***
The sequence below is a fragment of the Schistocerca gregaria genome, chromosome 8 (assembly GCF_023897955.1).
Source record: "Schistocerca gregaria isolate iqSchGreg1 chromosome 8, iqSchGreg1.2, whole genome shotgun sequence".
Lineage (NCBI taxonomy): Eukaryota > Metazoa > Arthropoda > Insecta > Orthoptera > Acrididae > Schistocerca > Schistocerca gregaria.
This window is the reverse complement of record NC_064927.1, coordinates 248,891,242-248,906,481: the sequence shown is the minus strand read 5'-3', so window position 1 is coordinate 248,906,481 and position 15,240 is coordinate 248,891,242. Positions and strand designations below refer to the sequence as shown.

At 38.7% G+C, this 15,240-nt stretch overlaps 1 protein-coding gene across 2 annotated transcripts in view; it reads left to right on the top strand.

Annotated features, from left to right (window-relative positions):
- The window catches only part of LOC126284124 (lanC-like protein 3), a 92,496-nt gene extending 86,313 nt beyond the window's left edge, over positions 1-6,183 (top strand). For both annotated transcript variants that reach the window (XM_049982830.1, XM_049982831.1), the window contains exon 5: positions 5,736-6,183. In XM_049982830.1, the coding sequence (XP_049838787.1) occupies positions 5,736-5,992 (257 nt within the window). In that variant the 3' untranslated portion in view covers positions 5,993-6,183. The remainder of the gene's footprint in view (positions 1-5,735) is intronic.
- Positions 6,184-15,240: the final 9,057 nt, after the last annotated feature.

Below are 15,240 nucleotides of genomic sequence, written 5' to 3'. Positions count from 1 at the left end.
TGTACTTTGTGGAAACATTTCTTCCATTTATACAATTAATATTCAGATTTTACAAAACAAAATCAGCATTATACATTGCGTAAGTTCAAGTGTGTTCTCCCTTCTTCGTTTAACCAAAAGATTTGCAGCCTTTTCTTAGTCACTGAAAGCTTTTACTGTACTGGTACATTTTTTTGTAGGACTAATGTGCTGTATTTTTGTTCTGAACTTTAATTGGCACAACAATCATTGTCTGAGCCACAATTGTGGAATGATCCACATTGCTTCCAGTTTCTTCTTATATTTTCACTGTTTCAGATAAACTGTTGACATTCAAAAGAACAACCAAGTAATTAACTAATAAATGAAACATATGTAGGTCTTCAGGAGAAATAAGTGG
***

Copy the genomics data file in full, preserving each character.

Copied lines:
The sequence below is a fragment of the Schistocerca gregaria genome, chromosome 8 (assembly GCF_023897955.1).
Source record: "Schistocerca gregaria isolate iqSchGreg1 chromosome 8, iqSchGreg1.2, whole genome shotgun sequence".
Lineage (NCBI taxonomy): Eukaryota > Metazoa > Arthropoda > Insecta > Orthoptera > Acrididae > Schistocerca > Schistocerca gregaria.
This window is the reverse complement of record NC_064927.1, coordinates 248,891,242-248,906,481: the sequence shown is the minus strand read 5'-3', so window position 1 is coordinate 248,906,481 and position 15,240 is coordinate 248,891,242. Positions and strand designations below refer to the sequence as shown.

At 38.7% G+C, this 15,240-nt stretch overlaps 1 protein-coding gene across 2 annotated transcripts in view; it reads left to right on the top strand.

Annotated features, from left to right (window-relative positions):
- The window catches only part of LOC126284124 (lanC-like protein 3), a 92,496-nt gene extending 86,313 nt beyond the window's left edge, over positions 1-6,183 (top strand). For both annotated transcript variants that reach the window (XM_049982830.1, XM_049982831.1), the window contains exon 5: positions 5,736-6,183. In XM_049982830.1, the coding sequence (XP_049838787.1) occupies positions 5,736-5,992 (257 nt within the window). In that variant the 3' untranslated portion in view covers positions 5,993-6,183. The remainder of the gene's footprint in view (positions 1-5,735) is intronic.
- Positions 6,184-15,240: the final 9,057 nt, after the last annotated feature.

Below are 15,240 nucleotides of genomic sequence, written 5' to 3'. Positions count from 1 at the left end.
TGTACTTTGTGGAAACATTTCTTCCATTTATACAATTAATATTCAGATTTTACAAAACAAAATCAGCATTATACATTGCGTAAGTTCAAGTGTGTTCTCCCTTCTTCGTTTAACCAAAAGATTTGCAGCCTTTTCTTAGTCACTGAAAGCTTTTACTGTACTGGTACATTTTTTTGTAGGACTAATGTGCTGTATTTTTGTTCTGAACTTTAATTGGCACAACAATCATTGTCTGAGCCACAATTGTGGAATGATCCACATTGCTTCCAGTTTCTTCTTATATTTTCACTGTTTCAGATAAACTGTTGACATTCAAAAGAACAACCAAGTAATTAACTAATAAATGAAACATATGTAGGTCTTCAGGAGAAATAAGTGG